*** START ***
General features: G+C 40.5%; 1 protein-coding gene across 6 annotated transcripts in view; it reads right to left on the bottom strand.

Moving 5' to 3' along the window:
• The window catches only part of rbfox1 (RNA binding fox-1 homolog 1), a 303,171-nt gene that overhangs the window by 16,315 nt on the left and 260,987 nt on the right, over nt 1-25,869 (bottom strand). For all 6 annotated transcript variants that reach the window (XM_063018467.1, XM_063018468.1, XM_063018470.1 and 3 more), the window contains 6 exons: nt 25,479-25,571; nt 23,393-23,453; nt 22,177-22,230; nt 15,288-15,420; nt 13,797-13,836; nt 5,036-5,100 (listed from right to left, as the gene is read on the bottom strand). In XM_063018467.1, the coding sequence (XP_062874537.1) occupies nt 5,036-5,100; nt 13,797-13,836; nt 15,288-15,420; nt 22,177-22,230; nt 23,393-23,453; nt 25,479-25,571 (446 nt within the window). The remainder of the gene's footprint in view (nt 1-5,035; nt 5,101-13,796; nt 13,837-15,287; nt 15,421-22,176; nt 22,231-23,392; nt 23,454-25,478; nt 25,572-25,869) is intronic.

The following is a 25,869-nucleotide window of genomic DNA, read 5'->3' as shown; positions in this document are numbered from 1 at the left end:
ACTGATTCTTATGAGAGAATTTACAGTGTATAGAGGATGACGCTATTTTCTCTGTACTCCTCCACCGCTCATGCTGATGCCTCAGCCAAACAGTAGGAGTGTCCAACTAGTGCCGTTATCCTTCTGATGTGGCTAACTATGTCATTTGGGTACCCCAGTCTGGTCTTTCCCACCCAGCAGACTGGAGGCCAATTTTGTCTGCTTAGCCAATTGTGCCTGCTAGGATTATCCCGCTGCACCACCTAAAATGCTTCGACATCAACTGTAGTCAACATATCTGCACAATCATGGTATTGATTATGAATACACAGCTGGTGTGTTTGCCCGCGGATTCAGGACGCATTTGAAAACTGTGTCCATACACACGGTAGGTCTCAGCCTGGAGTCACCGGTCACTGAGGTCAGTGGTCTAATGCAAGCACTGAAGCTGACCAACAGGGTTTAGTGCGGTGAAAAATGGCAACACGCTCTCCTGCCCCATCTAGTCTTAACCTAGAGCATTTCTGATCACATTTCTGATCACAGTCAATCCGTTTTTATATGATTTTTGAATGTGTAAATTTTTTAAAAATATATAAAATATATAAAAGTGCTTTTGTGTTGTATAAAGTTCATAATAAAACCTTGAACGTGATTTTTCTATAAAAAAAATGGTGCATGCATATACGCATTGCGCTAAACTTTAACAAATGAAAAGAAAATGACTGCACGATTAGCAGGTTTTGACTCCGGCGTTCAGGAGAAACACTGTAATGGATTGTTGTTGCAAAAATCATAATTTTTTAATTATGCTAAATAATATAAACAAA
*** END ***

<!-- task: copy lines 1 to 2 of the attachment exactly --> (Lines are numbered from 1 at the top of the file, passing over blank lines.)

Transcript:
General features: G+C 40.5%; 1 protein-coding gene across 6 annotated transcripts in view; it reads right to left on the bottom strand.

Moving 5' to 3' along the window: